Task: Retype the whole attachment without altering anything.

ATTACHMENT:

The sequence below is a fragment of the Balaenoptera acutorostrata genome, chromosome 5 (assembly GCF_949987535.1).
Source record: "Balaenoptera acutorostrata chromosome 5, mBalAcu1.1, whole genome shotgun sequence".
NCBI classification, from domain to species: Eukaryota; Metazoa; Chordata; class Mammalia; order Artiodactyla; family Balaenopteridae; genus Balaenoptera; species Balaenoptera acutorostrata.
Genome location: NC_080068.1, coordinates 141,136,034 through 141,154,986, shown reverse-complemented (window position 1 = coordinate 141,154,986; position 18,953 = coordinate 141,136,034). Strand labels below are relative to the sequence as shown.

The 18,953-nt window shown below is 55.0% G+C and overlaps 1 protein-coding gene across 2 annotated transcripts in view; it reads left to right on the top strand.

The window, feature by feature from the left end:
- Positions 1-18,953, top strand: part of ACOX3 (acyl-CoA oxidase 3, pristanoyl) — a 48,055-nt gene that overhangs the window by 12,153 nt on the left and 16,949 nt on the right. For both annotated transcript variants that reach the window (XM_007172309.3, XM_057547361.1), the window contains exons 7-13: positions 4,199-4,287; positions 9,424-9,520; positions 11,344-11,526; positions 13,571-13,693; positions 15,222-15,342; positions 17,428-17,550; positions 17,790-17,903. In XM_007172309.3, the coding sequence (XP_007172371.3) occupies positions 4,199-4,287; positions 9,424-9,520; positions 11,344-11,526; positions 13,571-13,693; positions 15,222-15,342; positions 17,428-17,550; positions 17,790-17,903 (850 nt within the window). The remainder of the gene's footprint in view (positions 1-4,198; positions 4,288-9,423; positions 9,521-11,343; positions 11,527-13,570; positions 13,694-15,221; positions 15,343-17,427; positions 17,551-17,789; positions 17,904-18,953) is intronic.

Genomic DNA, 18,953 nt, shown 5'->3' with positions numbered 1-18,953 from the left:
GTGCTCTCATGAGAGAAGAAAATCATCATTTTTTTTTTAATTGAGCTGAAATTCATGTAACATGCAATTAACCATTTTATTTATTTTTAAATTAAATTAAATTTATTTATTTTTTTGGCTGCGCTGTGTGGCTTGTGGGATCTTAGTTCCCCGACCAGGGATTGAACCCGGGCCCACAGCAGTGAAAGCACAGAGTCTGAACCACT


The sequence below is a fragment of the Balaenoptera acutorostrata genome, chromosome 5 (assembly GCF_949987535.1).
Source record: "Balaenoptera acutorostrata chromosome 5, mBalAcu1.1, whole genome shotgun sequence".
NCBI classification, from domain to species: Eukaryota; Metazoa; Chordata; class Mammalia; order Artiodactyla; family Balaenopteridae; genus Balaenoptera; species Balaenoptera acutorostrata.
Genome location: NC_080068.1, coordinates 141,136,034 through 141,154,986, shown reverse-complemented (window position 1 = coordinate 141,154,986; position 18,953 = coordinate 141,136,034). Strand labels below are relative to the sequence as shown.

The 18,953-nt window shown below is 55.0% G+C and overlaps 1 protein-coding gene across 2 annotated transcripts in view; it reads left to right on the top strand.

The window, feature by feature from the left end:
- Positions 1-18,953, top strand: part of ACOX3 (acyl-CoA oxidase 3, pristanoyl) — a 48,055-nt gene that overhangs the window by 12,153 nt on the left and 16,949 nt on the right. For both annotated transcript variants that reach the window (XM_007172309.3, XM_057547361.1), the window contains exons 7-13: positions 4,199-4,287; positions 9,424-9,520; positions 11,344-11,526; positions 13,571-13,693; positions 15,222-15,342; positions 17,428-17,550; positions 17,790-17,903. In XM_007172309.3, the coding sequence (XP_007172371.3) occupies positions 4,199-4,287; positions 9,424-9,520; positions 11,344-11,526; positions 13,571-13,693; positions 15,222-15,342; positions 17,428-17,550; positions 17,790-17,903 (850 nt within the window). The remainder of the gene's footprint in view (positions 1-4,198; positions 4,288-9,423; positions 9,521-11,343; positions 11,527-13,570; positions 13,694-15,221; positions 15,343-17,427; positions 17,551-17,789; positions 17,904-18,953) is intronic.

Genomic DNA, 18,953 nt, shown 5'->3' with positions numbered 1-18,953 from the left:
GTGCTCTCATGAGAGAAGAAAATCATCATTTTTTTTTTAATTGAGCTGAAATTCATGTAACATGCAATTAACCATTTTATTTATTTTTAAATTAAATTAAATTTATTTATTTTTTTGGCTGCGCTGTGTGGCTTGTGGGATCTTAGTTCCCCGACCAGGGATTGAACCCGGGCCCACAGCAGTGAAAGCACAGAGTCTGAACCACT